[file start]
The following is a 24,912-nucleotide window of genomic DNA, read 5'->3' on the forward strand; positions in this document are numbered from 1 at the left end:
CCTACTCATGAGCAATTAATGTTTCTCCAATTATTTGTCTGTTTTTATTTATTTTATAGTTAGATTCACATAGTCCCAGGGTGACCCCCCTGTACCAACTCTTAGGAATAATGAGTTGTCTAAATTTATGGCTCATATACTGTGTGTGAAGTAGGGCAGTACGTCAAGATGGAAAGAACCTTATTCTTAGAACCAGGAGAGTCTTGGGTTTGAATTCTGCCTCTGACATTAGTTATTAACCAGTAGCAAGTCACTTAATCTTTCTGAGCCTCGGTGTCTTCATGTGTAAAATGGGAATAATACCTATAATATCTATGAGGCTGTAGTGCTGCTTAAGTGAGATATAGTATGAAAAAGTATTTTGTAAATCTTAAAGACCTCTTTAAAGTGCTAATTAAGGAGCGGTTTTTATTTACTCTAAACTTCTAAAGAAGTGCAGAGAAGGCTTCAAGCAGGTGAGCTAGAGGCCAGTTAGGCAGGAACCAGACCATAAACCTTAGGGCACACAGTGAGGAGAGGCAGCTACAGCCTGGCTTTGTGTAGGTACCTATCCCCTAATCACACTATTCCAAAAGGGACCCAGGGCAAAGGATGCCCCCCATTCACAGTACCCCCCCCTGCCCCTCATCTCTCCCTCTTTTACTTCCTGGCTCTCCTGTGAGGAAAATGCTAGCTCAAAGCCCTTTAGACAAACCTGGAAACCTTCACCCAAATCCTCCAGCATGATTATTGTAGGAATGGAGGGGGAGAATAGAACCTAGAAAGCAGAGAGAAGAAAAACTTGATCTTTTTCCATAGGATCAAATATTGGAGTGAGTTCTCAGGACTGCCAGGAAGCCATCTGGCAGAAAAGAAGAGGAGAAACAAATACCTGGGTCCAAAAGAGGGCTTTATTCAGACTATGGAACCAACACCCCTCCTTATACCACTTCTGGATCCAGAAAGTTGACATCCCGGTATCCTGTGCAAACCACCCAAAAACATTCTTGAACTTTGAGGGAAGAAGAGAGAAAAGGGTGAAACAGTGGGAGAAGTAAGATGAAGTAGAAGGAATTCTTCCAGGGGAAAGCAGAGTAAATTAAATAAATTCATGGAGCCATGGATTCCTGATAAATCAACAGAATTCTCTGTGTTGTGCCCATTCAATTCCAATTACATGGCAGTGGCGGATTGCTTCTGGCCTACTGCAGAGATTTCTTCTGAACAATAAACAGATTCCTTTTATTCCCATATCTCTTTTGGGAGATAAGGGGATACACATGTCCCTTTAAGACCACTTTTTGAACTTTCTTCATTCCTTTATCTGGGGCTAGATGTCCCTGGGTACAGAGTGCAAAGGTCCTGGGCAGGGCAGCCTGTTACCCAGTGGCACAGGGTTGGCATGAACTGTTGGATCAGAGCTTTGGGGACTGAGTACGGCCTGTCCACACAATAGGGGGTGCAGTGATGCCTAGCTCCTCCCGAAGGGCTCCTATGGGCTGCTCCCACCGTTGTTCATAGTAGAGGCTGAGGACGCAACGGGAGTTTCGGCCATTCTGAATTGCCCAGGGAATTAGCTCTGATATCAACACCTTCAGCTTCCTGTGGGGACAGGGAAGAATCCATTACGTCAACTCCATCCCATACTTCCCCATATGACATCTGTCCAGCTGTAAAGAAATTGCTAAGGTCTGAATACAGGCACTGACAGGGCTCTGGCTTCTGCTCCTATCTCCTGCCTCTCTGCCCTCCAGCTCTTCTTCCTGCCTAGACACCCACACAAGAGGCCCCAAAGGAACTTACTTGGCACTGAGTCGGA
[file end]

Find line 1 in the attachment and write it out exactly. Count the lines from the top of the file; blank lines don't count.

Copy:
The following is a 24,912-nucleotide window of genomic DNA, read 5'->3' on the forward strand; positions in this document are numbered from 1 at the left end: